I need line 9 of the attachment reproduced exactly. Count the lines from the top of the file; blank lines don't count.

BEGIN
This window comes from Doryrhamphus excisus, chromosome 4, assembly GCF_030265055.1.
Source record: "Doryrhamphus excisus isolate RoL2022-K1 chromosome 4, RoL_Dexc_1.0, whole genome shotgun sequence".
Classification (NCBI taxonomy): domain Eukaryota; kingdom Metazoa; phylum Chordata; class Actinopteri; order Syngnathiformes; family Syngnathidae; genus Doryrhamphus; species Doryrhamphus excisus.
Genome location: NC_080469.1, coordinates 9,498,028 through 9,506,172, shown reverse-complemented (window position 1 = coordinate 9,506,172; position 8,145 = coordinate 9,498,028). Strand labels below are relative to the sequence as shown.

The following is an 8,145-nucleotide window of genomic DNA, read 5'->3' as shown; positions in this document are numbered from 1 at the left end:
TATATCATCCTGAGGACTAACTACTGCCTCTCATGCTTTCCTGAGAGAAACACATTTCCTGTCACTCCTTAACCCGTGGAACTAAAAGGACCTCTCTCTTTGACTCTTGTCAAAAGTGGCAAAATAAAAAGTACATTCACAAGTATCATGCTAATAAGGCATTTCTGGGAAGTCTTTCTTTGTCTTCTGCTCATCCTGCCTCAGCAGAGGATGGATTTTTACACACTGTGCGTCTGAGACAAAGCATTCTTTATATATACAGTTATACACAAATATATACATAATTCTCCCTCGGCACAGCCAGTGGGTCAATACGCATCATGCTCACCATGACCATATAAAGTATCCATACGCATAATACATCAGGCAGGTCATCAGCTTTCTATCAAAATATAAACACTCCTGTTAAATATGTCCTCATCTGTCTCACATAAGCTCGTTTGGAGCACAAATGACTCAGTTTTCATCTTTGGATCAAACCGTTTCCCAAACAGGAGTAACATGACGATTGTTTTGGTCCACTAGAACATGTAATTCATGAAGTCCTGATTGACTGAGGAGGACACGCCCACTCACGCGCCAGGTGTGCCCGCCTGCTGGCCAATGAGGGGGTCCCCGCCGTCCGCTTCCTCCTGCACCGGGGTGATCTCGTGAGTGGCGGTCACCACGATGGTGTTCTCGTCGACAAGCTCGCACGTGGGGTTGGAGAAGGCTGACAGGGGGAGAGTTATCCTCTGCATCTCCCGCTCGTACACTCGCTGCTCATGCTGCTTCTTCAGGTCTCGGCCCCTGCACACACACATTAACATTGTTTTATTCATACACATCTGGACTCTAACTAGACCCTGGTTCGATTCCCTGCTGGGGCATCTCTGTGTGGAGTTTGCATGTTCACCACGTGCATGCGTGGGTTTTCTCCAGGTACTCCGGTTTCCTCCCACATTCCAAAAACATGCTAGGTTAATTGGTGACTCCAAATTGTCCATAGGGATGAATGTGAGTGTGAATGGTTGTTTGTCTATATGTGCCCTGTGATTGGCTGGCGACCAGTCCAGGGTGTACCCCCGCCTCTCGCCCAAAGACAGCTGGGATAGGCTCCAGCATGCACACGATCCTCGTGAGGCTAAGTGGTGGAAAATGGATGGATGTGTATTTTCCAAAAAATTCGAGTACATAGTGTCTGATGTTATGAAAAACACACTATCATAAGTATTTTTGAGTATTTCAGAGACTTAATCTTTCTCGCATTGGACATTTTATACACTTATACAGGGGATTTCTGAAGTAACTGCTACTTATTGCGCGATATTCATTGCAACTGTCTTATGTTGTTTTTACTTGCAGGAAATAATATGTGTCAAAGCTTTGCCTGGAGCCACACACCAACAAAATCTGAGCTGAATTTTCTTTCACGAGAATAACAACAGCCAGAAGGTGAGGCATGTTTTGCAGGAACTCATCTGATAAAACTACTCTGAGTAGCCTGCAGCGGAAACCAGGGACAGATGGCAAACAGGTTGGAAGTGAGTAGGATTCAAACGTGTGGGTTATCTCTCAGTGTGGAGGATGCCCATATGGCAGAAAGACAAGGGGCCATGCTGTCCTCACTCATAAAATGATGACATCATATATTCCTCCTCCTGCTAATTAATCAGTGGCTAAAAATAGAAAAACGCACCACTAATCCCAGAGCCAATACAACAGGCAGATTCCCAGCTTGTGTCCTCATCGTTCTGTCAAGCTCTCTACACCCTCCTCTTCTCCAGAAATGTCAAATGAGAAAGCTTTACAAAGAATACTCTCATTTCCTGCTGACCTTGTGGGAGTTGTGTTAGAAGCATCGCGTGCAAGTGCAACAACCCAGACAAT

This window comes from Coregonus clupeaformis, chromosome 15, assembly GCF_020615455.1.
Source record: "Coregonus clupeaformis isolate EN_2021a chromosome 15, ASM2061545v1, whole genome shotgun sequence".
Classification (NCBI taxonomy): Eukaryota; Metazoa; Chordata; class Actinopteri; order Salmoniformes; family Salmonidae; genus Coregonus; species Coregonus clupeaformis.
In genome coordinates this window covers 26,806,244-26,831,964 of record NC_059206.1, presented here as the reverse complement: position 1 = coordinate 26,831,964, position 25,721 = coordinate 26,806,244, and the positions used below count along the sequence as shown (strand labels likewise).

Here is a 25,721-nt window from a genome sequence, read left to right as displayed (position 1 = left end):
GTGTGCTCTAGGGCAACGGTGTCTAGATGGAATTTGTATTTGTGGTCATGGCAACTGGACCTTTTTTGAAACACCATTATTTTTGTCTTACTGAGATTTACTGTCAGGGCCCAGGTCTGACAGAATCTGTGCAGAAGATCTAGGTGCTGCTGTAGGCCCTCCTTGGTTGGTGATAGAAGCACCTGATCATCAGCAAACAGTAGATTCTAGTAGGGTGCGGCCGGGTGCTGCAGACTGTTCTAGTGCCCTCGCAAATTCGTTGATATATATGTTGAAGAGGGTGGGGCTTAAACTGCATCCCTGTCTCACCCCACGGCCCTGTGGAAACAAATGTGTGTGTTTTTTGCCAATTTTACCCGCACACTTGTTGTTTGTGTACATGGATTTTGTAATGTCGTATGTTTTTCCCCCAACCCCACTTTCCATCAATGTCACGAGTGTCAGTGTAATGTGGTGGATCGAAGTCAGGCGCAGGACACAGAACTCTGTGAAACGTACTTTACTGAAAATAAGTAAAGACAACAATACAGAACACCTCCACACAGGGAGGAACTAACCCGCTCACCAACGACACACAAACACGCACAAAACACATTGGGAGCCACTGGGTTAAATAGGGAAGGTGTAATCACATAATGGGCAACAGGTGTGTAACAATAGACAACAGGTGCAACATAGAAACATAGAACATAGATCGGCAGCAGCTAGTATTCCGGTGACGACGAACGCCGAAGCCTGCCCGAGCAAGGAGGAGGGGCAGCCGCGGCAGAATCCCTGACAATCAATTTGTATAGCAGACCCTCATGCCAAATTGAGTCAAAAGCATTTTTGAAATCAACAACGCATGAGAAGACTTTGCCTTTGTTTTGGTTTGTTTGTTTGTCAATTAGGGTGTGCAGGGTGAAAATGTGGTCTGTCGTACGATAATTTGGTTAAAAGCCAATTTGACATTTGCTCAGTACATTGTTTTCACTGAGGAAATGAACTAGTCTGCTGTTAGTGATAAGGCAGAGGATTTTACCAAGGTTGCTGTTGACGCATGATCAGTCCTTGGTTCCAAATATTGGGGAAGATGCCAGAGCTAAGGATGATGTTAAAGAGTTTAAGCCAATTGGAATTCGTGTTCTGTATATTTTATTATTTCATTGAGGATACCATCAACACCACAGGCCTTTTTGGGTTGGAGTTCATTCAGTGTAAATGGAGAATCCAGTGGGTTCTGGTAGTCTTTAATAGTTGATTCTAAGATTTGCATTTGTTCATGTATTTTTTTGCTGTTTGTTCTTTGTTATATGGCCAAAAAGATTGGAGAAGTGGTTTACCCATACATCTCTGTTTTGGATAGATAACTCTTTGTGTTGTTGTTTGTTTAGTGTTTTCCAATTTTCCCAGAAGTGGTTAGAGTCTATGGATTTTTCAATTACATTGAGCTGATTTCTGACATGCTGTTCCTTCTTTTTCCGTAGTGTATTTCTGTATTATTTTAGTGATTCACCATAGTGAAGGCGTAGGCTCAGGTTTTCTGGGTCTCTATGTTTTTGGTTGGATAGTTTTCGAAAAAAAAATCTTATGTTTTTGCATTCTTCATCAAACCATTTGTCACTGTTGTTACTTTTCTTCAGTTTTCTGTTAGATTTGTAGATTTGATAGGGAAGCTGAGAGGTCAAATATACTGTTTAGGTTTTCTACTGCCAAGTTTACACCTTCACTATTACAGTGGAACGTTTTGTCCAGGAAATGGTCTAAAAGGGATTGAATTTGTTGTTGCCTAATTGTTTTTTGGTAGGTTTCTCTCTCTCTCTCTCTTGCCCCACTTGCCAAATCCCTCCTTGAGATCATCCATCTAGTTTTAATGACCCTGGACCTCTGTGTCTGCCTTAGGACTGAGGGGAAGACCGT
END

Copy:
Classification (NCBI taxonomy): Eukaryota; Metazoa; Chordata; class Actinopteri; order Salmoniformes; family Salmonidae; genus Coregonus; species Coregonus clupeaformis.